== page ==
For 140 years, Australians had access to inexpensive and reliable energy.
Now, suddenly, we find that the cost of electricity and gas is soaring, while reliability can no longer be guaranteed, despite the availability of almost inexhaustible quantities of coal and gas.
The grim march of the Wind Turbines.
The shocking truth is that only one new coal-fired power station has been built in Australia over the past decade (near Collie, Western Australia), while older, less efficient power stations have closed down. Electricity prices are rocketing upwards.
Over the past year alone, 20 per cent of Victoria’s (and 5 per cent of Australia’s) power generation has been lost with the closure of the Hazelwood Power Station. South Australia’s last coal-fired power station closed in 2016, contributing to two large power blackouts, one affecting the whole state.
How did this transformation come about, particularly as governments have established an integrated national energy grid to ensure it does not happen?
The short answer is that the Commonwealth Government and the states have made the construction of new base-load power stations uneconomic through the introduction of lucrative incentives for “alternative energy” sources such as wind and solar, and taxes on coal.
These have been introduced as part of these governments’ policy of “greenhouse gas” abatement.
Let’s look at the incentives available for solar and wind power. They cover both the capital cost of small-scale solar and wind energy generators, and operating costs.
If you install a solar-power system, you receive a generous discount on the purchase price, depending on the size of the system installed. For example, a typical five-kilowatt system (approximately 20 panels) attracts a discount of about $4,000 off the cost of the system.
Separately, every unit of electricity a home solar-power system produces and consumes is free, and the electricity retailer will also purchase any surplus electricity the solar system generates. This may include a contribution from the state government.
The subsidies for solar and wind power contrast with the taxes imposed on coal-fired power stations.
These include both direct royalty taxes on coal, and a circuitous device, known as Renewable Energy Certificates, which electricity companies are required to purchase, to meet the Federal Government’s Renewable Energy Target.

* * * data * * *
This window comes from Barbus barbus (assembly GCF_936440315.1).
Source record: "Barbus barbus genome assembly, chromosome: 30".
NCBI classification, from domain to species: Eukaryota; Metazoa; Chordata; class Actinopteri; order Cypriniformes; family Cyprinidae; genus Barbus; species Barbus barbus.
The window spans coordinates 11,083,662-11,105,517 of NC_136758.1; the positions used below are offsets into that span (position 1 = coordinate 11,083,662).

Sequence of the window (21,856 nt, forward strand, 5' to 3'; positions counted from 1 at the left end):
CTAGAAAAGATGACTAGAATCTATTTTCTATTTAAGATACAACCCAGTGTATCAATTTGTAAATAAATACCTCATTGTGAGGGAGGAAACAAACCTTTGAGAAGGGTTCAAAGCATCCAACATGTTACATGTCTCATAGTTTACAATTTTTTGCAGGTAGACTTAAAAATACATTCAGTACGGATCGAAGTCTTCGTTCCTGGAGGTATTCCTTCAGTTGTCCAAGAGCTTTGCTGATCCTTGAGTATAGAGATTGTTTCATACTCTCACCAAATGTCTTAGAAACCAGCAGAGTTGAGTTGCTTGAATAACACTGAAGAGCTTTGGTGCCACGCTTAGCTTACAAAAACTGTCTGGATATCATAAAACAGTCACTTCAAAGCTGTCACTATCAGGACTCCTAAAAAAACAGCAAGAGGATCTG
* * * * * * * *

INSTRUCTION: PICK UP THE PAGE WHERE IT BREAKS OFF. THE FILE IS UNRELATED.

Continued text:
These certificates effectively mean that electricity companies – not governments – are being forced to pay the cost of installing solar panels. Hence, this cost, which for households typically amounts to a subsidy of $4,000, is ultimately paid by those consumers without solar panels, who have to pay more for their electricity.
Base-load power generated from coal is subject to a state royalty tax. In Victoria, it is levied at a rate of 82¢ per megawatt/hour, in Queensland at 77¢/MWh, and in NSW at 91¢/MWh.
The 300 per cent increase in Victoria’s brown coal royalty, taking effect from the beginning of 2017, undoubtedly contributed to the decision by Hazelwood’s operator, Engie, to shut down the power station in March.
The effect of recent closures has been to triple the wholesale price of electricity, up to about $90 per megawatt/hour in South Australia, and $80 in Victoria, and with flow-on increases to about $70/MWh in the other states.
These trends will continue into the future. The forward market price now being negotiated for the next financial year puts the South Australian price at $135/MWh, $120/MWh for Victoria, and comparable increases for the other interconnected states.
The increased cost to consumers is staggering. Delta Electricity, an Australian company that runs the Vales Point Power Station in New South Wales, has estimated for the next financial year alone the additional price for consumers will be “approximately $1.08 billion for SA, $2.8 billion for Victoria, $4 billion for NSW and $2 billion for Queensland”.
It said that these increases were “a direct consequence of the closure of these two base-load coal-fired power stations”.
Delta said that the increased wholesale price of electricity arising from the earlier loss of 1,330 MWh of power, following the closure of the Wallerawang (NSW), Anglesea (Victoria) and Collinsville (Queensland) power stations should have sent the market a clear signal that new base-load capacity was required.
“However, with governments mandating and subsidising renewables by law, and the media and education sector creating a ‘renewables obsession’ as a populist cause”, Delta added, no rational business would invest in new base-load power generation.
Delta Electricity said that the actions of governments in permitting the demolition of coal-fired power stations capable of an extended economic life, while low-cost coal is available, was “an act of economic vandalism”.
The result of all this is that ordinary consumers and businesses are faced with soaring prices for electricity, to subsidise renewable energy sources such as wind and solar.